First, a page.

Ses Miss Collis, “ Cats is a pest, but a body cant do well without em ; the mice would take the house bodily,” ses she ; “ Miss Bass, they tells me that DICEY LOOMIS is a gwying to be married--her peple was in town last week and bort a power of things and artyfishals, and lofe sugar, and ribbuns, and cheese, and sich like !”

“ Why,” ses Miss Bass, “ you don’t tell me so ! Did I ever hear the beat o’ that ! Miss Collis are it a fact ?”

“ Yes,” ses Miss Collis, “ it’s the natral truth, for brother Bounds tell’d it to me at last class meetin.”

Ses Miss Bass, hollerin to Barbry in tother room, “ Barbry do you hear that Dicey Loomis is gwying to git married ? Well ! well ! It beats me ! bless the Lord ! I wonder who she’s gwying to get married to, Miss Collis ?”

Ses Miss Collis, “ Now, child, yure too hard for me ; but they do say its to that Taler from Town. Well, he’s a putty man, and had on such a nice dress--‘cept he’s most too much nock nead, and sich eyes and sich whiskers, and now don’t he play the fiddle ?”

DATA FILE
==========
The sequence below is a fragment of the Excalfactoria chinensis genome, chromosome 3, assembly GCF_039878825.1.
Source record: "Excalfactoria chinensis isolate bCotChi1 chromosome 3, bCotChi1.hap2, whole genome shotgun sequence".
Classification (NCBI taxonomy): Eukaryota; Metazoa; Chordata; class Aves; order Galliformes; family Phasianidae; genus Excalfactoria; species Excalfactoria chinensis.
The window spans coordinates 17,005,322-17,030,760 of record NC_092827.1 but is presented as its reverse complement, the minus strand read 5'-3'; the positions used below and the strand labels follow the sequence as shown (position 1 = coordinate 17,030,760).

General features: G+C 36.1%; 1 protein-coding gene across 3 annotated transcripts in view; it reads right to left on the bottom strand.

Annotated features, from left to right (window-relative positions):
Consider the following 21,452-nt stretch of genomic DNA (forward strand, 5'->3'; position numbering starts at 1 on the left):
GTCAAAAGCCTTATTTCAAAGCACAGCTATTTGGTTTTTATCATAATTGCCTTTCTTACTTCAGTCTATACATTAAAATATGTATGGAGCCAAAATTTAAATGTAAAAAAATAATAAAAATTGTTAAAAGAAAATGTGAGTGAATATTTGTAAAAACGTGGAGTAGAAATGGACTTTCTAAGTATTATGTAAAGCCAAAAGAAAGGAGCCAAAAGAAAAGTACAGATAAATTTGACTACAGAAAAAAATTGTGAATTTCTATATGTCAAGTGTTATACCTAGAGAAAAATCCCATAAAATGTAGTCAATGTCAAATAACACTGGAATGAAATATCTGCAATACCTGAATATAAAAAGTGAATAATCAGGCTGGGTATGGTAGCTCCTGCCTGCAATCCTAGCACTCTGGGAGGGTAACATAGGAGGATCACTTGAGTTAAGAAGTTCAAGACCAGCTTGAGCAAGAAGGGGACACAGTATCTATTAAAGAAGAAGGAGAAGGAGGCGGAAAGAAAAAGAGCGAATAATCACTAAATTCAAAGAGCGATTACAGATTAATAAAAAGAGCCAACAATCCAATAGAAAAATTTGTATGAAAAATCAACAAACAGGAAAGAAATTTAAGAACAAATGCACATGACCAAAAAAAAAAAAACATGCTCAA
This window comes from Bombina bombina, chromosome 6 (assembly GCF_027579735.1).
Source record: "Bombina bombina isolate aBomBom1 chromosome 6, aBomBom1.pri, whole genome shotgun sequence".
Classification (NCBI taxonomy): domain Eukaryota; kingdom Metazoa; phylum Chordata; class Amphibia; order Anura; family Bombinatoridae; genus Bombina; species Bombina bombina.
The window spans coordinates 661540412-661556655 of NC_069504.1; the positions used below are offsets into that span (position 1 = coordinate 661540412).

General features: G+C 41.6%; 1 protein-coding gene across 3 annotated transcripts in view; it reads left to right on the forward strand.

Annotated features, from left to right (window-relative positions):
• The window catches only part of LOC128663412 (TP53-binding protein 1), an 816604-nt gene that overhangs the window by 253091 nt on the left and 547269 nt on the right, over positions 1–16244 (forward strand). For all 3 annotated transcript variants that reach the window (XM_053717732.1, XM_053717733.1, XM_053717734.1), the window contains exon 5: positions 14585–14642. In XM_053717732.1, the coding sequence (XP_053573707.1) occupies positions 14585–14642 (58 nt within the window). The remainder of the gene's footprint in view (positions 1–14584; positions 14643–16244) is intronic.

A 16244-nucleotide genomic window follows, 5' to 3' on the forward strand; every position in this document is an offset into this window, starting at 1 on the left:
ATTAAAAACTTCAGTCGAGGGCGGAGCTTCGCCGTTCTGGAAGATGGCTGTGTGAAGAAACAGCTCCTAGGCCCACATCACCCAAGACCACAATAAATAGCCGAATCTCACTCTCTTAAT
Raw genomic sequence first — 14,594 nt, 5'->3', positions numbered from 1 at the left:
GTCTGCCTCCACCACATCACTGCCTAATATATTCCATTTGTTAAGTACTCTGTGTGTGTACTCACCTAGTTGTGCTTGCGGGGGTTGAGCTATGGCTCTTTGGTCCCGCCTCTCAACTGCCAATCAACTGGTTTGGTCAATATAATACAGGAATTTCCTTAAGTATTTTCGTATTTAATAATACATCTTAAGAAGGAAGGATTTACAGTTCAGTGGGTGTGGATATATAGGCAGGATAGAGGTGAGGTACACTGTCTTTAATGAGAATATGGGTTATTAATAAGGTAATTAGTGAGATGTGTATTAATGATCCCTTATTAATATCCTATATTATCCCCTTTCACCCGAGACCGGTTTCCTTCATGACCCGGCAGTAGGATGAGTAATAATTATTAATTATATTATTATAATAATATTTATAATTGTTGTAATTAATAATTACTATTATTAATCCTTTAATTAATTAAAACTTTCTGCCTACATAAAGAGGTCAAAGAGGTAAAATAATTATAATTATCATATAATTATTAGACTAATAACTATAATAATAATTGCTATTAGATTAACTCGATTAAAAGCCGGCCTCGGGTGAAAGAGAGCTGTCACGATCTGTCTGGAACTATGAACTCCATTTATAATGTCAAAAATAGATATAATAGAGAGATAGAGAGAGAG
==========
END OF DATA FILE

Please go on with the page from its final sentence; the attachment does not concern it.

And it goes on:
Ses Miss Bass--“ Well, Dicey is a middlin peart gal, but for my part I don’t see what the taler seed in her.”

“ Nor I nuther,” ses Miss Collis, “ but she’s gwine to do well. I couldn’t a sed no if he’d a axed for our Polly.”

Then in comes BARBRY, and we how-dy’d and both turned sorter red in the face, and I trimbl’d tolerable and felt agurry. Well, arter we talked a spell, all of us, Miss Bass got up and ses she, “ Miss Collis I want to show you a nice passel of chickins ; our old speckled hen come off with eleven, yisterdy, as nice as ever you did see.”